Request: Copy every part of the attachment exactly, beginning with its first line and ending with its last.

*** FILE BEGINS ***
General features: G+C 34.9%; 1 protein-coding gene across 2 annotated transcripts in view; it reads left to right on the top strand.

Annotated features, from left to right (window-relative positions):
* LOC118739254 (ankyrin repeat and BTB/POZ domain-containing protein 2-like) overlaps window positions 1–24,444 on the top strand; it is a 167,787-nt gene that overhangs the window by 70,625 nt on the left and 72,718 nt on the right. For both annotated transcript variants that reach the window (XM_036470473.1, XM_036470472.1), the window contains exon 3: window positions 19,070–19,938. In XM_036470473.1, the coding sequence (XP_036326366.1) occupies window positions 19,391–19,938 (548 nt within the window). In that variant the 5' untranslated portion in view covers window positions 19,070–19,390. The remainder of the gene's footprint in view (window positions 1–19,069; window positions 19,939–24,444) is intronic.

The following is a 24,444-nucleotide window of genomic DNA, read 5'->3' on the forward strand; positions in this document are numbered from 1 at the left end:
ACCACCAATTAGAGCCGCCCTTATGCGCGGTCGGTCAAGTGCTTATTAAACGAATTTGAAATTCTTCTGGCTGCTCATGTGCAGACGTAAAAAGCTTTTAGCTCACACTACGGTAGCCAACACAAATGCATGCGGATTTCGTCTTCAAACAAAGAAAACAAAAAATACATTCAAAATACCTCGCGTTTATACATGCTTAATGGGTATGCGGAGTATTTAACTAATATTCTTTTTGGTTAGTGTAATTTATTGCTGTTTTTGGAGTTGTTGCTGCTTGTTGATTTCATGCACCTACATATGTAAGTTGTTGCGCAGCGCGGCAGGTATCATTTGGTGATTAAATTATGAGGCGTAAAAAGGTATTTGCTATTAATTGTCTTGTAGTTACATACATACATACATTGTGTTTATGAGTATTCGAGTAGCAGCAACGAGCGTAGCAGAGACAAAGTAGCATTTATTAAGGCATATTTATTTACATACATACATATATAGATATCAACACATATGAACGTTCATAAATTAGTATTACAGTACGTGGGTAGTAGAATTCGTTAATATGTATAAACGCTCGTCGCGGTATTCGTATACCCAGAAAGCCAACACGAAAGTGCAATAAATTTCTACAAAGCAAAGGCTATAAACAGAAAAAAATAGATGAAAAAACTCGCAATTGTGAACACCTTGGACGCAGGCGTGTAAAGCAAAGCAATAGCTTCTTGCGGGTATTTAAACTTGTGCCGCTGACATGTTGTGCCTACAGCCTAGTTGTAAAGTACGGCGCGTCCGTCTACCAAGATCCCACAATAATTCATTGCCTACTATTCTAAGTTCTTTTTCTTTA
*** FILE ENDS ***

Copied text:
General features: G+C 34.9%; 1 protein-coding gene across 2 annotated transcripts in view; it reads left to right on the top strand.

Annotated features, from left to right (window-relative positions):
* LOC118739254 (ankyrin repeat and BTB/POZ domain-containing protein 2-like) overlaps window positions 1–24,444 on the top strand; it is a 167,787-nt gene that overhangs the window by 70,625 nt on the left and 72,718 nt on the right. For both annotated transcript variants that reach the window (XM_036470473.1, XM_036470472.1), the window contains exon 3: window positions 19,070–19,938. In XM_036470473.1, the coding sequence (XP_036326366.1) occupies window positions 19,391–19,938 (548 nt within the window). In that variant the 5' untranslated portion in view covers window positions 19,070–19,390. The remainder of the gene's footprint in view (window positions 1–19,069; window positions 19,939–24,444) is intronic.

The following is a 24,444-nucleotide window of genomic DNA, read 5'->3' on the forward strand; positions in this document are numbered from 1 at the left end:
ACCACCAATTAGAGCCGCCCTTATGCGCGGTCGGTCAAGTGCTTATTAAACGAATTTGAAATTCTTCTGGCTGCTCATGTGCAGACGTAAAAAGCTTTTAGCTCACACTACGGTAGCCAACACAAATGCATGCGGATTTCGTCTTCAAACAAAGAAAACAAAAAATACATTCAAAATACCTCGCGTTTATACATGCTTAATGGGTATGCGGAGTATTTAACTAATATTCTTTTTGGTTAGTGTAATTTATTGCTGTTTTTGGAGTTGTTGCTGCTTGTTGATTTCATGCACCTACATATGTAAGTTGTTGCGCAGCGCGGCAGGTATCATTTGGTGATTAAATTATGAGGCGTAAAAAGGTATTTGCTATTAATTGTCTTGTAGTTACATACATACATACATTGTGTTTATGAGTATTCGAGTAGCAGCAACGAGCGTAGCAGAGACAAAGTAGCATTTATTAAGGCATATTTATTTACATACATACATATATAGATATCAACACATATGAACGTTCATAAATTAGTATTACAGTACGTGGGTAGTAGAATTCGTTAATATGTATAAACGCTCGTCGCGGTATTCGTATACCCAGAAAGCCAACACGAAAGTGCAATAAATTTCTACAAAGCAAAGGCTATAAACAGAAAAAAATAGATGAAAAAACTCGCAATTGTGAACACCTTGGACGCAGGCGTGTAAAGCAAAGCAATAGCTTCTTGCGGGTATTTAAACTTGTGCCGCTGACATGTTGTGCCTACAGCCTAGTTGTAAAGTACGGCGCGTCCGTCTACCAAGATCCCACAATAATTCATTGCCTACTATTCTAAGTTCTTTTTCTTTA